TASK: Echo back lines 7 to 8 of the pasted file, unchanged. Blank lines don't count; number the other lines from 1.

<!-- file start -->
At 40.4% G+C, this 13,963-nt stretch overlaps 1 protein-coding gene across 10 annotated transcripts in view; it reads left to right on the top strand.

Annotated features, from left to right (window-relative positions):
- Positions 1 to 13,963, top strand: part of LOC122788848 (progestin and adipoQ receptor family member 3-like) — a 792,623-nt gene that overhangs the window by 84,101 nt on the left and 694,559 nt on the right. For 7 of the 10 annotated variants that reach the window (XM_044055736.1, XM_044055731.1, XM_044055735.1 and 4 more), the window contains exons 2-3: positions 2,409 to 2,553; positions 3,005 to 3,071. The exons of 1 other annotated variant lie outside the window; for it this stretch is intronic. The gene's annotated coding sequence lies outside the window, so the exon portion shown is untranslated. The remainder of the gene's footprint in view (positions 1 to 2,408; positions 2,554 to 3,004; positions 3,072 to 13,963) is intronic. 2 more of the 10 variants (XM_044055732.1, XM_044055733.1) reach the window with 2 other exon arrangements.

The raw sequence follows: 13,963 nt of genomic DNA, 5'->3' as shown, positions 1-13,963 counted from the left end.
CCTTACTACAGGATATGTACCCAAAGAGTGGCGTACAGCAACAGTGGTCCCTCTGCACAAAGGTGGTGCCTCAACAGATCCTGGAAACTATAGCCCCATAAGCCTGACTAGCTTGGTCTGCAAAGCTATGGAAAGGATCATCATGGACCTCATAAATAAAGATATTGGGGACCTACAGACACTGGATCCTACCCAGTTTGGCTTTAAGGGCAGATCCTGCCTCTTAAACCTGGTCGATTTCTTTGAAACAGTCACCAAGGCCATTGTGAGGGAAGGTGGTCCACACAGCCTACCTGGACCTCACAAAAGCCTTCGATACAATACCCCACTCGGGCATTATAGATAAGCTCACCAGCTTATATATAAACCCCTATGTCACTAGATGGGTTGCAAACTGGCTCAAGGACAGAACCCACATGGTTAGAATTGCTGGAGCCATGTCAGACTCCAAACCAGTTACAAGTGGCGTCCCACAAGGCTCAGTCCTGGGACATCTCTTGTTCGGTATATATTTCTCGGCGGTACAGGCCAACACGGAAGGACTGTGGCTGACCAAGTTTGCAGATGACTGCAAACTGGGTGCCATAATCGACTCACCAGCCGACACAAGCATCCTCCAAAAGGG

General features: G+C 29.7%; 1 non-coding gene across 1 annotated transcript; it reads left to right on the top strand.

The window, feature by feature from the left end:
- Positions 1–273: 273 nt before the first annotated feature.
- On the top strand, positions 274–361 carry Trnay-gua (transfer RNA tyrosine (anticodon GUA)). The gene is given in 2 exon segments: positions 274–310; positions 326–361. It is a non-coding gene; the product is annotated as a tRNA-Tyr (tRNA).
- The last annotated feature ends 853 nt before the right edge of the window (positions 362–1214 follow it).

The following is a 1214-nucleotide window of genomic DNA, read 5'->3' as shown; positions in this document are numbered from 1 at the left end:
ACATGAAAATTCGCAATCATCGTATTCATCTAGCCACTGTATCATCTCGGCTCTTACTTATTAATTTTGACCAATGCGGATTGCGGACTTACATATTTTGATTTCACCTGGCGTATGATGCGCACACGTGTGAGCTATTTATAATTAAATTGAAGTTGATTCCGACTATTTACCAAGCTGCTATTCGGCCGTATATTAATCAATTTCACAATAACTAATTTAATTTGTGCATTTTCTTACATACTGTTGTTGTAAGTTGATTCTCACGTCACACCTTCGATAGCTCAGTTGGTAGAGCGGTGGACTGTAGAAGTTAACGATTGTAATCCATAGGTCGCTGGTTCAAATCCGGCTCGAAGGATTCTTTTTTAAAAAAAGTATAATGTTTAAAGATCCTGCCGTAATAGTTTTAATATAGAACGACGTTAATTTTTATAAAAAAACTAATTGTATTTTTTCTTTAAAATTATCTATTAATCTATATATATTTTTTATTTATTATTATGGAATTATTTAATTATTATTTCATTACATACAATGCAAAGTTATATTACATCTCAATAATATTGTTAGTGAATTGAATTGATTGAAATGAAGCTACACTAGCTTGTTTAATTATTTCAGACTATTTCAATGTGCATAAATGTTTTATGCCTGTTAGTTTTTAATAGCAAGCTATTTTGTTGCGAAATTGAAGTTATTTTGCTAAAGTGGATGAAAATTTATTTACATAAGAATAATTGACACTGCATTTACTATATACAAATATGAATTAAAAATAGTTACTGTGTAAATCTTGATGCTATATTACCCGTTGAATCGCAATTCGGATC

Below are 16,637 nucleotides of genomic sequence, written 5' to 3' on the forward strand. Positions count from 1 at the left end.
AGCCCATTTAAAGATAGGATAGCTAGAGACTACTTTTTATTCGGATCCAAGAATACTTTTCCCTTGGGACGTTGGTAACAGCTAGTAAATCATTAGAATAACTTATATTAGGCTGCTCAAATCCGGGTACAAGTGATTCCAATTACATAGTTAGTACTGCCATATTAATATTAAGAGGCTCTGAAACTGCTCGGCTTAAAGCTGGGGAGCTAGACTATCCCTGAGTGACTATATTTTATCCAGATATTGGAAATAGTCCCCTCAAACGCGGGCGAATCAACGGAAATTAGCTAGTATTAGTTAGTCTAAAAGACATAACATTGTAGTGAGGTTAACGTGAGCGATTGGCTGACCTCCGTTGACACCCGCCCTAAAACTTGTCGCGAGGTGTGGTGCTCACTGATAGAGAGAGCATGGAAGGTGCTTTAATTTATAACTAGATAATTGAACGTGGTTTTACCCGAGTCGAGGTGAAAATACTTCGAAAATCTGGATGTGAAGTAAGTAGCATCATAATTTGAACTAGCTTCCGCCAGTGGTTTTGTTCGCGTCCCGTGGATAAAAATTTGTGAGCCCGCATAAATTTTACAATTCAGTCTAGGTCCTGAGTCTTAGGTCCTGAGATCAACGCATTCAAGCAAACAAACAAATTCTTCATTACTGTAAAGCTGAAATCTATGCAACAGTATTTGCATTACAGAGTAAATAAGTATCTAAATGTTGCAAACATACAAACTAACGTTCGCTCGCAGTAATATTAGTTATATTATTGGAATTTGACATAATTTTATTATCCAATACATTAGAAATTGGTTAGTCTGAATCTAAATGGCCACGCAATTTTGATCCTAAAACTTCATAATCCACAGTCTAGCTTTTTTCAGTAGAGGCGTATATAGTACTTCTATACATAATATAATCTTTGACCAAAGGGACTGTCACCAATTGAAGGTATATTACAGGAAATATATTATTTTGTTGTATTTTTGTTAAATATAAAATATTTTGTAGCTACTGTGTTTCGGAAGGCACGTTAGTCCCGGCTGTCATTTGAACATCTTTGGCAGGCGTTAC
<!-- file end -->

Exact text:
The window, feature by feature from the left end:
- Positions 1–273: 273 nt before the first annotated feature.